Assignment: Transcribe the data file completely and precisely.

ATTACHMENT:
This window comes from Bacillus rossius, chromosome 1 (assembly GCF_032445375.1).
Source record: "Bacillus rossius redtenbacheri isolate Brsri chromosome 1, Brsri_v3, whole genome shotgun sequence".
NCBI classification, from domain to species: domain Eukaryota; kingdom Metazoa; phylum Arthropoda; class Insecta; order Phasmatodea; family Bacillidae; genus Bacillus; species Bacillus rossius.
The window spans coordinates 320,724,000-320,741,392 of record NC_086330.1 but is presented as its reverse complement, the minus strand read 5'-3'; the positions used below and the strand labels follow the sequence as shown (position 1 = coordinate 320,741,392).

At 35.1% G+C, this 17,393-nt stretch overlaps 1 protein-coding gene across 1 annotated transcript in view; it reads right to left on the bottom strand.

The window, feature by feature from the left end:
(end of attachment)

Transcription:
This window comes from Bacillus rossius, chromosome 1 (assembly GCF_032445375.1).
Source record: "Bacillus rossius redtenbacheri isolate Brsri chromosome 1, Brsri_v3, whole genome shotgun sequence".
NCBI classification, from domain to species: domain Eukaryota; kingdom Metazoa; phylum Arthropoda; class Insecta; order Phasmatodea; family Bacillidae; genus Bacillus; species Bacillus rossius.
The window spans coordinates 320,724,000-320,741,392 of record NC_086330.1 but is presented as its reverse complement, the minus strand read 5'-3'; the positions used below and the strand labels follow the sequence as shown (position 1 = coordinate 320,741,392).

At 35.1% G+C, this 17,393-nt stretch overlaps 1 protein-coding gene across 1 annotated transcript in view; it reads right to left on the bottom strand.

The window, feature by feature from the left end: